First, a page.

August 12, 2009 · Print This Article
Yes, you heard that right — the Dallas Cowboys are launching a new contemporary art program that, according to their press release, will be “an ongoing initiative to commission contemporary artists to create monumental, site-specific installations for the recently completed Cowboys Stadium.”
In time for the first regular-season game against the New York Giants on September 20th, the entry ramps, staircases, pedestrian ramps, concession stands and other prominent areas of the team’s new 1.5 billion dollar stadium will be adorned with works by a number of big-name artists, including Franz Ackermann, Mel Bochner, Daniel Buren, Olafur Eliasson, Annette Lawrence, Dave Muller, Matthew Ritchie and Lawrence Weiner, the organization announced last Friday. The Dallas Cowboys Art Program is funded entirely by Cowboys owner and general manager Jerry Jones and his wife Gene, who are both prominent contemporary art collectors.
Serving on the advisory board are The Modern Art Museum of Fort Worth’s Michael Auping, Charles Wylie of the Dallas Museum of Art, Texas collectors Howard Rachofsky and Gayle Stoffel, and San Francisco art advisor Mary Zlot, among others.
I’m fascinated by this new program, and I even find it kind of heartwarming in a mom and apple-pie sort of way. And not only because of the discordant pairing of art and football (because really — why not?). It took real chutzpah on the Jones’ part to focus not on cheesy murals of football heroes or the like, but on artworks that are sure to provoke bemusement on the part of some fans. But also, hopefully, a sense of genuine pleasure and even ownership will develop over time.
“Hey–let’s walk through that weird light show again before going to our seats! It’s by some artist guy with a funny name…I don’t remember who, but the thing is so cool!”
That’s good enough for me. It would be great, however, to see a slightly more robust representation of women artists among those included in this laudable new program’s starting lineup. I mean, chicks dig football too. (Or some of them do, maybe not this one, but that’s besides the point).Â How cool would it be to see a kick-ass Nancy Rubins sculpture installed on the premises, or a commissioned Jenny Holzer LED screen added to this mix?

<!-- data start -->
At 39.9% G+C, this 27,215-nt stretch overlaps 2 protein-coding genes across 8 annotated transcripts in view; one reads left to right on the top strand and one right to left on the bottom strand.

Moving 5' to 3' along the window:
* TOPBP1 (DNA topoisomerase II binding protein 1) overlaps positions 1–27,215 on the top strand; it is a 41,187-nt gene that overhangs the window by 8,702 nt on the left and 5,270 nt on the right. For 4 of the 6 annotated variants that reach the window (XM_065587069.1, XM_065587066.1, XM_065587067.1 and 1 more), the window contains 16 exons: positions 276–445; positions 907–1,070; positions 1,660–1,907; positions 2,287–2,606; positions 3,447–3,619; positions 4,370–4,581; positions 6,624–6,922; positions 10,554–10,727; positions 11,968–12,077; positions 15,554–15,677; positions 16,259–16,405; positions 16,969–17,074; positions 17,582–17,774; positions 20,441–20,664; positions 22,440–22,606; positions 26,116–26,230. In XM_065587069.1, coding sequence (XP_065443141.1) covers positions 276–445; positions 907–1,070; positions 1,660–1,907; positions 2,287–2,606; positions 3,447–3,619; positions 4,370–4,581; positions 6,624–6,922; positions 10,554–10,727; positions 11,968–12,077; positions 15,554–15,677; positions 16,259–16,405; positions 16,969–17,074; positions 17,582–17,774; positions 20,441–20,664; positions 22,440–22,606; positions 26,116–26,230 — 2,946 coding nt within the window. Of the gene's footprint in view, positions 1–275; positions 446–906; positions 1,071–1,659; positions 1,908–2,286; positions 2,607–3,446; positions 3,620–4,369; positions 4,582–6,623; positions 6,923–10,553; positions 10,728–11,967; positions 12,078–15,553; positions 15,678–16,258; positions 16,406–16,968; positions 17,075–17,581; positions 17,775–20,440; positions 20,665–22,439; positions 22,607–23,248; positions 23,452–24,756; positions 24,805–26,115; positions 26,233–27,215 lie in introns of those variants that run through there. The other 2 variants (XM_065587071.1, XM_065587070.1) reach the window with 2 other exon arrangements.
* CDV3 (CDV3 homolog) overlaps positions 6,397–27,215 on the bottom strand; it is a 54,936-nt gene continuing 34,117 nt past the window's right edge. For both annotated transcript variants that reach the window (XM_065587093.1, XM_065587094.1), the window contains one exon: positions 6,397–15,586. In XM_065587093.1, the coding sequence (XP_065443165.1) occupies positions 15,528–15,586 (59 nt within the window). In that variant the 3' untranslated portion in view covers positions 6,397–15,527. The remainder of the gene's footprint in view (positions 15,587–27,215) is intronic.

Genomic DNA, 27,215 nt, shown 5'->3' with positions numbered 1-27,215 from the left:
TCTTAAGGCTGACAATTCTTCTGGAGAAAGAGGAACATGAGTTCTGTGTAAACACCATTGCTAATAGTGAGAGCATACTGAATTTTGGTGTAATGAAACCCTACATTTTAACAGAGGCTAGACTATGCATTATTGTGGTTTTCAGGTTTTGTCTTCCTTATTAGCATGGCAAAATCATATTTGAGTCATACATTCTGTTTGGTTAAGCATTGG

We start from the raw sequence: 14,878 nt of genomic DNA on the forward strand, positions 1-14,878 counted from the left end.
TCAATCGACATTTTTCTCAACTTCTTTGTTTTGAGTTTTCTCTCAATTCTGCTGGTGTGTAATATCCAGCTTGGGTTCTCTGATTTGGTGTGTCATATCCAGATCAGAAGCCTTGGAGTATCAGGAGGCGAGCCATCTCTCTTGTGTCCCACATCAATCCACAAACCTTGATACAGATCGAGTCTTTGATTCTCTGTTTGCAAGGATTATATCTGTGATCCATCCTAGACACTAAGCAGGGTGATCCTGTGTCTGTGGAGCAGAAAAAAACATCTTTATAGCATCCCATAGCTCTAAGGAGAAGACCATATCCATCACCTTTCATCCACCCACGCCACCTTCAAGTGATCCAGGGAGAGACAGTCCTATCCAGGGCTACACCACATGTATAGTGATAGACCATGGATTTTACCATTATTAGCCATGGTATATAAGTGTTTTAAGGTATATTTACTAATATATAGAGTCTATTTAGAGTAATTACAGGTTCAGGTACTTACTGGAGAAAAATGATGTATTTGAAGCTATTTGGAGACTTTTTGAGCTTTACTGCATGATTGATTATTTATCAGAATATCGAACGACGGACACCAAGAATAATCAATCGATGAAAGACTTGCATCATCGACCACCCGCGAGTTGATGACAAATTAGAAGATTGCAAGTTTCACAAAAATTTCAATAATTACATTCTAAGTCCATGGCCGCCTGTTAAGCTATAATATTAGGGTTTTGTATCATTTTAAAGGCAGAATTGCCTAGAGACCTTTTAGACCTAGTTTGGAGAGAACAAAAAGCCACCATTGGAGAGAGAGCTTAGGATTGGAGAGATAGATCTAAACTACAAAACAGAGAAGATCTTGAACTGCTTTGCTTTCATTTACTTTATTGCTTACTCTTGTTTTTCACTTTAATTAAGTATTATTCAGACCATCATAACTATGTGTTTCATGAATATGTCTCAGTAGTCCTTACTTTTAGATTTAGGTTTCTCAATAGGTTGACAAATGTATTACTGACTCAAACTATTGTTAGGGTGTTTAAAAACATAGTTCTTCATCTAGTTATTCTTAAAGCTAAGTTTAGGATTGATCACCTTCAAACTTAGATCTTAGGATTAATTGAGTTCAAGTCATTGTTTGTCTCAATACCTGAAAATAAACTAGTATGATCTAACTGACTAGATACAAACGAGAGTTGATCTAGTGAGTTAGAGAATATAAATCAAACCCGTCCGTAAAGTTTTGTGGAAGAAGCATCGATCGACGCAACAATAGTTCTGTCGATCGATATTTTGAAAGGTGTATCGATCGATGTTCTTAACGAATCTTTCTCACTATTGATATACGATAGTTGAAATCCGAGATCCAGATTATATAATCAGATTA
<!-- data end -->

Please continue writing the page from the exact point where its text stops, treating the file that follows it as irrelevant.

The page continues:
Here’s what Jerry and Gene Jones said about the program in last week’s Fort Worth Weekly:
â€œFrom top to bottom, weâ€™re taking a whole new approach to what a national sports arena can be,â€ said Jerry Jones. â€œCowboys Stadium isnâ€™t just a place to go and see a game or a concert. Itâ€™s an experience you share with your family and your community. That will include things that a lot of people wouldnâ€™t anticipate seeing at a stadium â€” like contemporary art. Football is full of the unexpected and the spontaneous â€” it can make two strangers into friends. Art has the power to do that too, to get people talking, and looking, and interacting. Itâ€™s not just about what you see on the field or on the wall. Itâ€™s about creating exciting experiences.â€
Gene Jones said, â€œWeâ€™re breathing new life into a tradition that extends back to the Greeks and Romans, who integrated the art of their time in stadiums where the best athletes gathered to compete. The Art Program at Cowboys Stadium brings this dialogue between art and sport into the modern day. Weâ€™re making it possible for some of the worldâ€™s leading contemporary artists to create work on a scale unimaginable anywhere else and weâ€™re connecting new audiences with their work.â€
And here’s the full list of artists included in the current program:
Franz Ackermann, Ricci Albenda, Mel Bochner, Daniel Buren, Olafur Eliasson, Teresita Fernandez, Terry Haggerty, Trenton Doyle Hancock, Jim Isermann, Annette Lawrence, Dave Muller, Matthew Ritchie, Gary Simmons, and Lawrence Weiner.
Thee Program will also sponsor acquisitions of work by Doug Aitken, Wayne Gonzales, Jacqueline Humphries, and a second work by Eliasson.
Get ready for lots of puff pieces in the Dallas papers about the head-scratching reactions football fans are having to the Stadium’s newest occupants. You can read the press release that contains full details on the program here.
The King of Crayons is an out-of-work, narcoleptic criminologist (or at least that’s what he says on his blog) who occupies himself by adding his own f-cked up twist to coloring book pages. “It’s like photoshop without a computer!” the King exults. Oh, no, sir, your stuff is WAY better!
(via The Daily What)
I wasn’t very familiar with Mark Dion’sÂ Travels of William Bartram â€“ Reconsidered until about a month ago. For this week’s video pick Dion returns to Bartram Gardens to install the objects he collected while on his journey.
“Travels of William Bartram â€“ Reconsidered will examine the history and culture of 18th century American naturalists, John (1699-1777) and his son William Bartram (1739-1823). Using their travel journals, drawings, and maps, Dion plans to retrace the exploratory journeys of the Bartrams, in particular, Williamâ€™s expedition to northern Florida. Often Dion and his companion â€œexplorersâ€ will travel in the same ways the Bartrams did:Â by horseback, boat, and on foot.”
For more info on the project check out the comprehensive project site.
August 10, 2009 · Print This Article
The L.A. Times’ Top of the Ticket blog asked Shepard Fairey what he thought of the Obama Joker posters that have appeared around the streets of L.A. and further proliferated online. Fairey makes it clear that while he doesn’t at all agree with the anonymous poster artist’s apparent right-wing political slant, he does give the perpetrator props for conveying the message concisely:
“”The artwork is great in that it gets a point across really quickly,” Fairey said. “The Joker is a sinister, evil character that can’t be trusted. And if they want to make that parallel with Obama — bam.”
Wait–shouldn’t that be